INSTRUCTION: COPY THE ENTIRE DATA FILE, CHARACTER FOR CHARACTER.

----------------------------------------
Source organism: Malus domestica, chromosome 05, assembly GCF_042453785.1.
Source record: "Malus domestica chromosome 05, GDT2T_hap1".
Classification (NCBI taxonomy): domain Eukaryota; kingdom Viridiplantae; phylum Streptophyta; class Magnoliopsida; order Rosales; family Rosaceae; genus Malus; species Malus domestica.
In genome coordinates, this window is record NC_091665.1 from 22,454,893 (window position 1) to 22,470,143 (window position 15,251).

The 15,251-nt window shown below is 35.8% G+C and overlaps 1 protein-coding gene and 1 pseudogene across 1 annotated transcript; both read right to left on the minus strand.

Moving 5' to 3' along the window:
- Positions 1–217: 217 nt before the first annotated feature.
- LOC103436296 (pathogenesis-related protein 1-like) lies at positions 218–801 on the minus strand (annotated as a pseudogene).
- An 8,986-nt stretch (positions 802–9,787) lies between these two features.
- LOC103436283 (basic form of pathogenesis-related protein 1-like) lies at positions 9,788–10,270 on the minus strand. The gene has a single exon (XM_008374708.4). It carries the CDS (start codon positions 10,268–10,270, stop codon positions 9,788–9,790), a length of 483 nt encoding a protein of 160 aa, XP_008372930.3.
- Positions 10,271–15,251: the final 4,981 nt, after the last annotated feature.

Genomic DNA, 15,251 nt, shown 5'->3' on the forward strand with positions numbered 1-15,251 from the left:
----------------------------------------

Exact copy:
Source organism: Malus domestica, chromosome 05, assembly GCF_042453785.1.
Source record: "Malus domestica chromosome 05, GDT2T_hap1".
Classification (NCBI taxonomy): domain Eukaryota; kingdom Viridiplantae; phylum Streptophyta; class Magnoliopsida; order Rosales; family Rosaceae; genus Malus; species Malus domestica.
In genome coordinates, this window is record NC_091665.1 from 22,454,893 (window position 1) to 22,470,143 (window position 15,251).

The 15,251-nt window shown below is 35.8% G+C and overlaps 1 protein-coding gene and 1 pseudogene across 1 annotated transcript; both read right to left on the minus strand.

Moving 5' to 3' along the window:
- Positions 1–217: 217 nt before the first annotated feature.
- LOC103436296 (pathogenesis-related protein 1-like) lies at positions 218–801 on the minus strand (annotated as a pseudogene).
- An 8,986-nt stretch (positions 802–9,787) lies between these two features.
- LOC103436283 (basic form of pathogenesis-related protein 1-like) lies at positions 9,788–10,270 on the minus strand. The gene has a single exon (XM_008374708.4). It carries the CDS (start codon positions 10,268–10,270, stop codon positions 9,788–9,790), a length of 483 nt encoding a protein of 160 aa, XP_008372930.3.
- Positions 10,271–15,251: the final 4,981 nt, after the last annotated feature.

Genomic DNA, 15,251 nt, shown 5'->3' on the forward strand with positions numbered 1-15,251 from the left: